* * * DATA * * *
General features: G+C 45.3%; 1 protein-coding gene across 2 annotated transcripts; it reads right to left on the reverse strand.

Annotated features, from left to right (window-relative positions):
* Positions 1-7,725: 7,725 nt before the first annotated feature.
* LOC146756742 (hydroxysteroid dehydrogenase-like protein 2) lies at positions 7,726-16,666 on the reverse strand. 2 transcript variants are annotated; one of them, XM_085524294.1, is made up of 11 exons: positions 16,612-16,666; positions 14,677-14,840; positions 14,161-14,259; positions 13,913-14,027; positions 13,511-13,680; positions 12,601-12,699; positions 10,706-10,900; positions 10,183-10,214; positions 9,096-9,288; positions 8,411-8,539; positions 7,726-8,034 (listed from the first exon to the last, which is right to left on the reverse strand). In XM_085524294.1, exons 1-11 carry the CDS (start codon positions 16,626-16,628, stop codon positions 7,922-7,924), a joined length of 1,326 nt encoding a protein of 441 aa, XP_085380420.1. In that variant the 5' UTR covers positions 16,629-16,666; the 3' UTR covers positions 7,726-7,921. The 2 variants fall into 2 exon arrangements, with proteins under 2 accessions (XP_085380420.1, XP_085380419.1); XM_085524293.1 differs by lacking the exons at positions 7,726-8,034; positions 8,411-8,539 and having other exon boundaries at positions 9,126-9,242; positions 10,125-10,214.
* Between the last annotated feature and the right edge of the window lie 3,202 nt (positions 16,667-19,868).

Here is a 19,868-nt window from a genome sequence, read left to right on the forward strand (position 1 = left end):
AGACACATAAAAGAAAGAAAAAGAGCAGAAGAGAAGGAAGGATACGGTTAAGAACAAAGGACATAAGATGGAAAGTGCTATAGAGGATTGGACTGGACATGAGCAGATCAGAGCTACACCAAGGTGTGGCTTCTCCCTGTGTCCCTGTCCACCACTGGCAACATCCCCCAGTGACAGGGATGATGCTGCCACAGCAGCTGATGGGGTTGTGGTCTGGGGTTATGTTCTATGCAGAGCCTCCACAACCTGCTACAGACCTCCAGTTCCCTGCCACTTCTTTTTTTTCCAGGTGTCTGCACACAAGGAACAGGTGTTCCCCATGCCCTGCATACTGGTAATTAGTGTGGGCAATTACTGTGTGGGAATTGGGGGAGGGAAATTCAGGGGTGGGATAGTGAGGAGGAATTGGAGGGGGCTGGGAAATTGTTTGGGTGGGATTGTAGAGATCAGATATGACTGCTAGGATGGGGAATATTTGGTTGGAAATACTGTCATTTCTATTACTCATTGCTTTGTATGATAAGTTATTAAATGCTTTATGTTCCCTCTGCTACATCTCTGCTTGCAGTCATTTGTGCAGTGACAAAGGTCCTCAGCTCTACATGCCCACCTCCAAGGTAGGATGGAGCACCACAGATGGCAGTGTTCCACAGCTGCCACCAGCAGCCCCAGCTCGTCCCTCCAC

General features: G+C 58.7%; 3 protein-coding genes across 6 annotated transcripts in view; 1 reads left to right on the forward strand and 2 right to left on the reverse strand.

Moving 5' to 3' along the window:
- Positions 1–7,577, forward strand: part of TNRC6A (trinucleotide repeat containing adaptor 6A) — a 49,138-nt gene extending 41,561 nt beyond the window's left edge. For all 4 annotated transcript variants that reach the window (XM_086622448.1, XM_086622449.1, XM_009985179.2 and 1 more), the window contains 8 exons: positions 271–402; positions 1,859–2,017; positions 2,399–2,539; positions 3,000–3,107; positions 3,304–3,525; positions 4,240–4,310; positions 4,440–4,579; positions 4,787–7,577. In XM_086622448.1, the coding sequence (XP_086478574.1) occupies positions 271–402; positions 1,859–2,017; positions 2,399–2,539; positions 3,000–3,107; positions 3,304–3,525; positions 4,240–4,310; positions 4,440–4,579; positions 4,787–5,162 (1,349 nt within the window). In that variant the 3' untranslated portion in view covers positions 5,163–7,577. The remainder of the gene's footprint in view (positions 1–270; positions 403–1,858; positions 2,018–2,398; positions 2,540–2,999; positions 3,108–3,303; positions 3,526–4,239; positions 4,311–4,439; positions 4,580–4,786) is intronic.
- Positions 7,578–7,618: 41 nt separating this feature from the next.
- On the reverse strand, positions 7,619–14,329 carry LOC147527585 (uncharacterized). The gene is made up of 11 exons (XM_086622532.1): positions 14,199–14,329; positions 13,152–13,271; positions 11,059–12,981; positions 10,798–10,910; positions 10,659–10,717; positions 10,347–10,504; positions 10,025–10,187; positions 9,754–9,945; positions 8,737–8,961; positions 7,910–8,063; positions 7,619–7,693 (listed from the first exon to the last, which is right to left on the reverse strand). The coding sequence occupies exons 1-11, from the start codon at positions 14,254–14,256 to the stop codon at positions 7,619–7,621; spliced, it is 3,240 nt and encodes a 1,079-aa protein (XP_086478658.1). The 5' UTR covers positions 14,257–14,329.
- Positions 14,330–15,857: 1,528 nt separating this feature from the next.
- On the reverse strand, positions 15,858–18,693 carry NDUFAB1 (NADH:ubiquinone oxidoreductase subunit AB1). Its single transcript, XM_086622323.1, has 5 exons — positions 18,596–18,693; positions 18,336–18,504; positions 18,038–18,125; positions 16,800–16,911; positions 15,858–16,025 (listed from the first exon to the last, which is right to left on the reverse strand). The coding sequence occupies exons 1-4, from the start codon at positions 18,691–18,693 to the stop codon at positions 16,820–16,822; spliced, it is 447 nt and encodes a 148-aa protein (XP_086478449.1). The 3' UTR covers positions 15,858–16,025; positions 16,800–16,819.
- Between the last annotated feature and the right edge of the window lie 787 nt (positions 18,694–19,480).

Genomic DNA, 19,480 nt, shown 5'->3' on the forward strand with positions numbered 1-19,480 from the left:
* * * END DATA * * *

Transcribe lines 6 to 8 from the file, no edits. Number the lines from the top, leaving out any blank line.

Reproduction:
Here is a 19,868-nt window from a genome sequence, read left to right on the forward strand (position 1 = left end):
AGACACATAAAAGAAAGAAAAAGAGCAGAAGAGAAGGAAGGATACGGTTAAGAACAAAGGACATAAGATGGAAAGTGCTATAGAGGATTGGACTGGACATGAGCAGATCAGAGCTACACCAAGGTGTGGCTTCTCCCTGTGTCCCTGTCCACCACTGGCAACATCCCCCAGTGACAGGGATGATGCTGCCACAGCAGCTGATGGGGTTGTGGTCTGGGGTTATGTTCTATGCAGAGCCTCCACAACCTGCTACAGACCTCCAGTTCCCTGCCACTTCTTTTTTTTCCAGGTGTCTGCACACAAGGAACAGGTGTTCCCCATGCCCTGCATACTGGTAATTAGTGTGGGCAATTACTGTGTGGGAATTGGGGGAGGGAAATTCAGGGGTGGGATAGTGAGGAGGAATTGGAGGGGGCTGGGAAATTGTTTGGGTGGGATTGTAGAGATCAGATATGACTGCTAGGATGGGGAATATTTGGTTGGAAATACTGTCATTTCTATTACTCATTGCTTTGTATGATAAGTTATTAAATGCTTTATGTTCCCTCTGCTACATCTCTGCTTGCAGTCATTTGTGCAGTGACAAAGGTCCTCAGCTCTACATGCCCACCTCCAAGGTAGGATGGAGCACCACAGATGGCAGTGTTCCACAGCTGCCACCAGCAGCCCCAGCTCGTCCCTCCAC

General features: G+C 58.7%; 3 protein-coding genes across 6 annotated transcripts in view; 1 reads left to right on the forward strand and 2 right to left on the reverse strand.